With the passage of Proposition B in November, the minimum wage in Missouri increased from $7.85 to $8.60 per hour, effective Jan. 1. As a public employer, Truman is exempt from Proposition B, however, the University has voluntarily chosen to adopt the upcoming 2019 minimum wage increase. Additionally, the change in minimum wage will also reduce the scholarship service requirement from 60 to 58 hours per semester.

  • Apply for FAFSA

    Students should file the 2019-20 Free Application for Federal Student Aid (FAFSA) located at fafsa.gov as soon as possible to determine aid eligibility. Although some students may not qualify for grants or work study, all are considered for the federal direct loan (no co-signer or collateral required). Filing the FAFSA does not commit a student to taking a loan, but it does allow more options. The 2019-20 FAFSA requires students to report income and tax information from 2017. It is recommended that students should apply before Feb. 1, 2019.

    For questions, contact the Financial Aid Office, McClain Hall 103, or call 660.785.4130.

  • New Hours at the SUB

    The Student Union Building will now be open during the following hours.

    7 a.m.-11 p.m.

    8 a.m.-10:30 p.m.

    12-10:30 p.m.

  • Bonus Buck Savings

    From Jan. 14-18, when loading $100 Bonus Bucks, receive an additional $20. Come by the dining office, call 660.785.4194 or go online to truman.sodexomyway.com. Student Bonus Bucks do not expire until May 31, 2019. Faculty and staff Bonus Bucks do not expire.

  • Van Driving Classes Scheduled

    This is a required class to drive Truman fleet full-size vans. Student drivers must also complete Waiver of Vehicle Usage Policy form available at police.truman.edu. Classes take place at the Department of Public Safety in the General Services Building. Attendees must sign up in advance to reserve a space and should allow two to three hours for the class. For more information, call 660.785.4177 or email joycecook@truman.edu.

    Jan. 29
    2:30 p.m.

    Jan. 30
    2:30 p.m.

    Feb. 5
    2:30 p.m.

    Feb. 6
    2:30 p.m.



  • Notables

    Tom Capuano, professor emeritus of foreign language, had his dictionary of medieval Spanish plant names, Diccionario herbario, reviewed in the Revista de Lexicografia of the Universidade da Coruña, Spain, in volume 23 (2017). Capuano worked on the project for more than 20 years at Truman with the help of numerous undergraduate students and support from the Office of Undergraduate Research.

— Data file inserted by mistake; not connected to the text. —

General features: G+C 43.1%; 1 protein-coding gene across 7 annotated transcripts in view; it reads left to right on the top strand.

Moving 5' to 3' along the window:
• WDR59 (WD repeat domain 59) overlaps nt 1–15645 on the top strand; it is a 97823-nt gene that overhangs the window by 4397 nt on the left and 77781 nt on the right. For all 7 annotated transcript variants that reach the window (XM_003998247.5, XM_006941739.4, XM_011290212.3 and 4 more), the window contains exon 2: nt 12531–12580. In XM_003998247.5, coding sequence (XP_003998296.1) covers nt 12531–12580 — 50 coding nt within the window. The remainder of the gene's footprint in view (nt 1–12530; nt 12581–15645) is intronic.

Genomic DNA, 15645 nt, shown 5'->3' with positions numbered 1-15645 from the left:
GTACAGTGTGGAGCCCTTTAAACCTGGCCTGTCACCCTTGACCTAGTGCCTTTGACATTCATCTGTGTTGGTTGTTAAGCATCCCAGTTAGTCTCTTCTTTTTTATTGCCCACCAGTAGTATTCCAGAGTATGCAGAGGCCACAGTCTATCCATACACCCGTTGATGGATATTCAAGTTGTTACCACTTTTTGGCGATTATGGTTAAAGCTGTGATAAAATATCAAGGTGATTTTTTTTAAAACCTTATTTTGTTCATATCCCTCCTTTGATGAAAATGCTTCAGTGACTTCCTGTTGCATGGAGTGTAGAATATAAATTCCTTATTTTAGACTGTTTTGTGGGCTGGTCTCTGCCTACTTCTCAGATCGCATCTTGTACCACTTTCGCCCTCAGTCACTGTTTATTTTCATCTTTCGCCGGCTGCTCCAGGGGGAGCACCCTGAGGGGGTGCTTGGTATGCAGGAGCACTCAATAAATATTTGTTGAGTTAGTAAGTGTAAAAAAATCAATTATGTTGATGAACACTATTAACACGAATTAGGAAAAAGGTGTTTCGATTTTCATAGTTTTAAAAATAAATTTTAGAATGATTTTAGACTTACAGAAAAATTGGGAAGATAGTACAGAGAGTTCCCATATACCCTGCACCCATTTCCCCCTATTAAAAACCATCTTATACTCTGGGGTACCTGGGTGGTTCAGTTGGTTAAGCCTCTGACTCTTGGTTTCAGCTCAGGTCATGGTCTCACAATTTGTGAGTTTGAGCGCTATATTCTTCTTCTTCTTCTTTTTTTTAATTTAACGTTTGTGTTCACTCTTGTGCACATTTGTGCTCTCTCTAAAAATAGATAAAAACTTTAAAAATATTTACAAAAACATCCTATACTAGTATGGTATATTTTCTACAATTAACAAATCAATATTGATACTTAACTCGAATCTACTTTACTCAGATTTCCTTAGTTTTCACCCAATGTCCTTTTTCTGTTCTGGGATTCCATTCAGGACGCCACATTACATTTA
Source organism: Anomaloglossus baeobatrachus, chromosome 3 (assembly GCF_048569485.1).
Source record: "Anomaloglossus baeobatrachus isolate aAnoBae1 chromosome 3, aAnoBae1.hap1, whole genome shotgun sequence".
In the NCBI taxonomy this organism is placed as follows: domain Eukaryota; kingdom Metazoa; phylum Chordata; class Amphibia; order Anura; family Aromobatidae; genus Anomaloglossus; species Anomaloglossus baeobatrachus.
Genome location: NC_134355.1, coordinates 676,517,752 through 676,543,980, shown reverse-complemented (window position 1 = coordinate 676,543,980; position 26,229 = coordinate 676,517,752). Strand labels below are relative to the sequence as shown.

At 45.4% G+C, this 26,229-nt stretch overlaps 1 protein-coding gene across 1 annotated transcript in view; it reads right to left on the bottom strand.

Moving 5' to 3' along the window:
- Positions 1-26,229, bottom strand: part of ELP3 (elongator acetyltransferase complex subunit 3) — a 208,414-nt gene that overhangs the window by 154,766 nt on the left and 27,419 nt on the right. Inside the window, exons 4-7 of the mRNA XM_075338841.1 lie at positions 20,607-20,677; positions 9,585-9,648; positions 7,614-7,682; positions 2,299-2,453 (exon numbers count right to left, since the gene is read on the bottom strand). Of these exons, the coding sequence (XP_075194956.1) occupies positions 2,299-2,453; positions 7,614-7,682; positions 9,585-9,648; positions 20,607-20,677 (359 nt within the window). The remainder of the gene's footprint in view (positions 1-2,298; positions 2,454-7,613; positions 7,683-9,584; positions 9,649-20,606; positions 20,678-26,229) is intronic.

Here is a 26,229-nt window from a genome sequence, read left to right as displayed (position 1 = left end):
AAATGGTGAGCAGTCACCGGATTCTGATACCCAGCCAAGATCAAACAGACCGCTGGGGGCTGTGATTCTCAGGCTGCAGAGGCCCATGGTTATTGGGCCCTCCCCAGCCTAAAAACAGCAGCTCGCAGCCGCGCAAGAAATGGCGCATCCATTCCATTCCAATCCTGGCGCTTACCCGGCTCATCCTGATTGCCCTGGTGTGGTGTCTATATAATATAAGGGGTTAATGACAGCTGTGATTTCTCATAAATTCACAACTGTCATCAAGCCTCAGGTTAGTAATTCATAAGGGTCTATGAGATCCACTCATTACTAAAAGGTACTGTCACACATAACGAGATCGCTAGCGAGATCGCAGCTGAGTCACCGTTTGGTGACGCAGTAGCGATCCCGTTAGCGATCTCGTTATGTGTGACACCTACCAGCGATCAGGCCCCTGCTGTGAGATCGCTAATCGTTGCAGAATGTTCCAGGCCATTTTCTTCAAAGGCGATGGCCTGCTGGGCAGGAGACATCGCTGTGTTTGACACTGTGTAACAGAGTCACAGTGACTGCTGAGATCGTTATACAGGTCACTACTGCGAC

Meg Edwards, assistant professor of political science, led 25 students from her Model United Nations course to participate in the American Model United Nations (AMUN) Conference in Chicago. Truman students represented Bhutan and Ethiopia in the four-day conference, alongside approximately 1,500 participants from 97 universities. Truman was recognized with an Outstanding Delegation Award for Exceptional Representation of Ethiopia on the Security Council. Caroline Goldsby and Austin Green served as the representatives for this delegation.

    Mitch Nichols, football, was voted to the Google Cloud Academic All-America football second team by the College Sports Information Directors of America. He was previously named a first team Academic All-District selection. Nichols was second on the team in receiving yards this season with 207 on 12 catches. A senior health science major with a 4.0 grade point average, Nichols hails from Hannibal, Mo. Truman has had 116 Academic All-Americans, which is among the top 30 of all four-year and two-year schools and second among NCAA Division II schools.

    Lawrence Woods, football, was named to the D2 Conference Commissioners Association All-America first team. He is the first Bulldog since 2011 to earn the All-America distinction. Woods was the GLVC Special Teams Player of the Year after returning three of his 12 kick return opportunities for touchdowns and averaged 50.8 yards per return this past season.

    Ken Carter Jr, professor of chemistry, received the Alpha Phi Omega Phyllis C. Tenney Excellence in Advising Award at the 45th biennial Alpha Phi Omega National Convention in Austin, Texas, Dec. 30, 2018. Carter was one of just four individuals nationwide to receive this award. Alumni and undergraduate members of Truman’s chapter of Alpha Phi Omega organized and submitted a nomination on his behalf. Alpha Phi Omega is an international inclusive service fraternity organized to provide community service, leadership development and community-building opportunities for college students. Truman’s Alpha Phi Omega chapter was the fifth chapter founded nationwide in 1927, and the first founded west of the Mississippi River. Alpha Phi Omega has more than 350 chapters serving on colleges campuses in the United States, the Philippines, Canada and Australia. Carter began advising Truman’s Alpha Phi Omega chapter in 1992.


Scholarship Opportunities

  • Study Abroad Foundation Scholarships Available

    The application period for 2019 Study Abroad Foundation Scholarships is open until Jan. 31.

    The available scholarships are for students studying abroad through a Truman State University-sponsored program in 2019 or the spring of 2020. Click here to apply in TruView or log in to TruView, go to the Student Tab, Student Finances, Foundation Scholarship Application. Scholarships will be applied just prior to study abroad trip.

    These scholarships are established by generous alumni and friends of Truman State University.